Monday, October 01, 2012

Bryan Craig's booklet "It's Her Fault": It got him fired from a school system, and he is suing; he does say something valuable


Author: Bryan Craig

Title: “It’s Her Fault

Publication: Author House, ISBN 978-1-4772-5459-2, 8 chapters with Foreword and Afterword: 45 pages, paper.

Amazon link:  

This little booklet has attracted controversy because its author (he says “written by” on the cover) was fired  (after first being suspended) from his job as a guidance counselor and girls’ basketball coach at Rich Central High School in Olympia Fields, IL. (near Chicago), after this self-published book appeared.  The “writer” is suing the school district for $1 for wrongful termination, apparently based on his free speech rights as a public employee.  There is a long history of litigation over where public speech rights of teachers or school employees end – when it could interfere with instruction in the classroom or discipline in the school.  The Huffington Post has a story about the matter (witn embedded interview of the author on CNN) here.

Most teacher firings in recent years have occurred over social media, rather than published books.  But self-published books may seem to test the waters – as they don’t go through as much oversight.  Is there a conflict of interest issue?  I had to deal with that myself when I self-pubbed my own “Do Ask Do Tell” book in 1997 because I was working for a company that specialized in selling life insurance to military officers. (I'll be covering a principled controversy about a book by an ex Navy Seal here soon.)  I can well imagine that some of his explicit comments about physical matters (below) could create the impression among students that he could be prejudiced against some of them -- leading to a legal variation of the "hostile workplace" problem, this time in a pubic school system.

The booklet, however brief, was valuable to me.  Craig, who says he is married, starts out by describing courtship and subsequent marriage as a mental con game in which the man knows that the woman is “superior” in terms of potential brain power and stability (that was George Gilder’s argument in “Men and Marriage” back in the 1980s – see April 12, 2006), but needs to fool his own brain into believing that he has the upper hand in power games. In a 1993 book, Warren Farrell had made similar points, from a socially liberal perspective, in his "The Myth of Male Power: Why Men Are the Disposable Sex" (Simon and Schuster).  "Disposable" essentially means "fungible". 

All of this might not be so controversial (conservatives go along with most of it), but then Craig gets quite explicit about some intimate matters, especially those primary sexual characteristics of women that (he says) makes women more “satisfying” to the egos of men.  He gets quite explicit as to race.  Now some stuff like this (more about the “secondary characteristics”) I used to hear young men talk about in college dorms and Army barracks during my own coming of age, so it is nothing new.  But the level to which he takes this heterosexual fetishism is new to me.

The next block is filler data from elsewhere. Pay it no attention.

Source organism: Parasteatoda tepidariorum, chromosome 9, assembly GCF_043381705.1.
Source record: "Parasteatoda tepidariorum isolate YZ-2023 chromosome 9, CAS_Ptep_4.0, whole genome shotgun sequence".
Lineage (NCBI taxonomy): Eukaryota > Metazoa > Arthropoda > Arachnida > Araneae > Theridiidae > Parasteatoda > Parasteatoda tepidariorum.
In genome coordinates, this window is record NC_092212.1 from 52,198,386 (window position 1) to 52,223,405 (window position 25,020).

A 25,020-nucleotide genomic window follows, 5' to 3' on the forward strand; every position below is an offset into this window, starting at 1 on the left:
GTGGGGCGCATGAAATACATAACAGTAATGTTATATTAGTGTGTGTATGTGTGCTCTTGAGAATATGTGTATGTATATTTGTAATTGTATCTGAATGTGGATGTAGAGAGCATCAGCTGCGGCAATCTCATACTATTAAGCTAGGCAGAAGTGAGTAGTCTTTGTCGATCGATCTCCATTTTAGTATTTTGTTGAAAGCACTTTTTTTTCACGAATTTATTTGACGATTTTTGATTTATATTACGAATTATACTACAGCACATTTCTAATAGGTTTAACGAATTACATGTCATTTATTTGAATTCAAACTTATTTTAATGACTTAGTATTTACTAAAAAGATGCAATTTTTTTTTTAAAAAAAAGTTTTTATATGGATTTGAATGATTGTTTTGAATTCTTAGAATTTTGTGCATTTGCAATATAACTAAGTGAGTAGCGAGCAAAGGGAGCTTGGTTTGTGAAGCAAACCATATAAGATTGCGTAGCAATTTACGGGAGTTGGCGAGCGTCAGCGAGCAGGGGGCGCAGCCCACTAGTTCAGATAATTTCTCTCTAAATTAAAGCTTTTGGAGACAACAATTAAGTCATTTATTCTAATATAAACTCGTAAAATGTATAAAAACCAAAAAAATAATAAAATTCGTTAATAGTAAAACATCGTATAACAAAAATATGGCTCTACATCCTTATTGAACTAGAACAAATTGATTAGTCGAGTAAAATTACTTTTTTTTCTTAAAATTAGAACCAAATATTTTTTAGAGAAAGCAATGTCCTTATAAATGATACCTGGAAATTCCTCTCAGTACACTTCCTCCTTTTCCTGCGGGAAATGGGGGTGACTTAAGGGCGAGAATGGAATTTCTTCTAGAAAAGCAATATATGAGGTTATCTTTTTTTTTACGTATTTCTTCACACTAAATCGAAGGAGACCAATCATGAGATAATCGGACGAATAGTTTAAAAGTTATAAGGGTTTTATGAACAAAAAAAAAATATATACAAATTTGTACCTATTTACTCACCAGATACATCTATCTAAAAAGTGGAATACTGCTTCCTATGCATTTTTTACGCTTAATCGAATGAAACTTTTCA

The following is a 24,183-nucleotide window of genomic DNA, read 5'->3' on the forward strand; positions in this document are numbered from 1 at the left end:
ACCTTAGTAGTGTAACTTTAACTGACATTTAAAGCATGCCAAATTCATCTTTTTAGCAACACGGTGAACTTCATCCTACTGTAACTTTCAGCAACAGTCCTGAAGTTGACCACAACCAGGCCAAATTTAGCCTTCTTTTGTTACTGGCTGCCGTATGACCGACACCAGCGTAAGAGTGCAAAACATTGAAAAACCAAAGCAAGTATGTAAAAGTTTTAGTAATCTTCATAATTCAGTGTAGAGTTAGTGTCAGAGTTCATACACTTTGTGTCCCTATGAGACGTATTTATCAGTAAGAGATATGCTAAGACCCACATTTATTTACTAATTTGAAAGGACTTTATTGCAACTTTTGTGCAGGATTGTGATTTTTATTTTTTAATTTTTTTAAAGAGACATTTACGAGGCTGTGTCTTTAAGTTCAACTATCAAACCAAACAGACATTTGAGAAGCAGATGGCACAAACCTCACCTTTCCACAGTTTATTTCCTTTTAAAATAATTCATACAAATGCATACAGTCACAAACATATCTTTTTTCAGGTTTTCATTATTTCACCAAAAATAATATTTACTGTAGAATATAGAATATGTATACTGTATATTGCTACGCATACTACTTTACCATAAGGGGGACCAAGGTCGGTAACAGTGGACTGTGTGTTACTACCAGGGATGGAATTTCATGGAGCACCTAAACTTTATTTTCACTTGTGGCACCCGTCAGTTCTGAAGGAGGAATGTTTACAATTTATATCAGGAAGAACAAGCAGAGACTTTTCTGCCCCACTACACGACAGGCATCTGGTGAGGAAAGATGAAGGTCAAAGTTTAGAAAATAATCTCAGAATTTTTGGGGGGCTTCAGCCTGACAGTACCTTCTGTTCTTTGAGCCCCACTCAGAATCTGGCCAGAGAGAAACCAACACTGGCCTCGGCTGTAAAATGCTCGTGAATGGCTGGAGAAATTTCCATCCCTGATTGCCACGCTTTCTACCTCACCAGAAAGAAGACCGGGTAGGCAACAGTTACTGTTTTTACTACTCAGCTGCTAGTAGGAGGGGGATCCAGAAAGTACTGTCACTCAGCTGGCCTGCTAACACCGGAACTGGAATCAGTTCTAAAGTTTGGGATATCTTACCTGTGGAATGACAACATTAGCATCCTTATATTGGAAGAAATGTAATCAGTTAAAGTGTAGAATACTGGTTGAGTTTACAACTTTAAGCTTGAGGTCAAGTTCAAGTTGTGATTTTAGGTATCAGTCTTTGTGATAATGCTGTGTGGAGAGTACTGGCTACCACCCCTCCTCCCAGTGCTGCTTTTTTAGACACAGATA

As a gay man, I don’t experience what he describes, but I experience something comparable, with respect to “the secondaries”, about other men (as was an issue with my "therapy" at NIH in 1962).  Maybe that helps support the idea that sexual orientation is immutable.  Psychologists (and conservative writers like George Gilder) call this process “upward affiliation”, and cast it in a negative light.  The implication is that a man will not be able to love anyone (or at least remain in love for a lifetime of marriage) who does not feed his ego by being “good enough”.  Ever heard the phrase, “He can do better than that?”  Craig at one point uses the phrase, “You do the math.”  There’s still deeper point, too: should our ability to experience compassion and participate in reinforcing the social capital of others depend on our “having what we want” in our own relationships first?  I have the impression that the healthiest marriages were not predicated on prerequisites of ego satisfaction (I don't think this was true of my parents, married for 45 years).  

Craig (whose picture shows him to be African-American), by the way, is quite explicit that men ought to play the field before marriage.  (Our acronym in Army barracks was “SIBM”.) The old religious idea of reserving sexuality for marriage with one person can’t possibly work, in his view.

Here’s YouTube video by “Interactive Healing” in which the speaker discusses the authors’ “objectification of women and girls”.  But should psychological traits revealed in published writings disqualify one from working in a public school system?


For my own experience with this issue, see my “BillBoushka” blog, entry on  July 27, 2007.

The booklet is inexpensive to download to Kindle, but a but pricey for its length in hardcopy (it's done by print-on-demand).  

Last picture: from a Hooters (restroom sign) in Waco, TX. 
                

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